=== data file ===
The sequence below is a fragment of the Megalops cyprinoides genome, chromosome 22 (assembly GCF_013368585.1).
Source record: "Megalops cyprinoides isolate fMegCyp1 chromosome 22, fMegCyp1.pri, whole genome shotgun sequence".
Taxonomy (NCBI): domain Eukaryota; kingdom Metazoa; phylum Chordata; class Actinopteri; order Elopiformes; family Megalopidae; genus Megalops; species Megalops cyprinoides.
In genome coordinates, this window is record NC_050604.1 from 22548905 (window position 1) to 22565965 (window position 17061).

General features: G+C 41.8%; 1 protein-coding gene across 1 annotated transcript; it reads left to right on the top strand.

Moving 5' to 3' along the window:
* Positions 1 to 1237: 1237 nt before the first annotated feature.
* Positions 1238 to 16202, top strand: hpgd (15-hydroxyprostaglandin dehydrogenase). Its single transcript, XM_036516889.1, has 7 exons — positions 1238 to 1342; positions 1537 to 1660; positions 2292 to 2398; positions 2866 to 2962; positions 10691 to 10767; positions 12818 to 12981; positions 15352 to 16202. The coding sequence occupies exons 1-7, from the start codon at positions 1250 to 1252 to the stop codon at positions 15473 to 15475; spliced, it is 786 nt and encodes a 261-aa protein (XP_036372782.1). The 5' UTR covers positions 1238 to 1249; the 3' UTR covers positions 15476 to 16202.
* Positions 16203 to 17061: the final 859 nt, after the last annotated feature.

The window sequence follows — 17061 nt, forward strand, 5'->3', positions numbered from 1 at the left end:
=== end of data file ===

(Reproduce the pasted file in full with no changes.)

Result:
The sequence below is a fragment of the Megalops cyprinoides genome, chromosome 22 (assembly GCF_013368585.1).
Source record: "Megalops cyprinoides isolate fMegCyp1 chromosome 22, fMegCyp1.pri, whole genome shotgun sequence".
Taxonomy (NCBI): domain Eukaryota; kingdom Metazoa; phylum Chordata; class Actinopteri; order Elopiformes; family Megalopidae; genus Megalops; species Megalops cyprinoides.
In genome coordinates, this window is record NC_050604.1 from 22548905 (window position 1) to 22565965 (window position 17061).

General features: G+C 41.8%; 1 protein-coding gene across 1 annotated transcript; it reads left to right on the top strand.

Moving 5' to 3' along the window:
* Positions 1 to 1237: 1237 nt before the first annotated feature.
* Positions 1238 to 16202, top strand: hpgd (15-hydroxyprostaglandin dehydrogenase). Its single transcript, XM_036516889.1, has 7 exons — positions 1238 to 1342; positions 1537 to 1660; positions 2292 to 2398; positions 2866 to 2962; positions 10691 to 10767; positions 12818 to 12981; positions 15352 to 16202. The coding sequence occupies exons 1-7, from the start codon at positions 1250 to 1252 to the stop codon at positions 15473 to 15475; spliced, it is 786 nt and encodes a 261-aa protein (XP_036372782.1). The 5' UTR covers positions 1238 to 1249; the 3' UTR covers positions 15476 to 16202.
* Positions 16203 to 17061: the final 859 nt, after the last annotated feature.

The window sequence follows — 17061 nt, forward strand, 5'->3', positions numbered from 1 at the left end: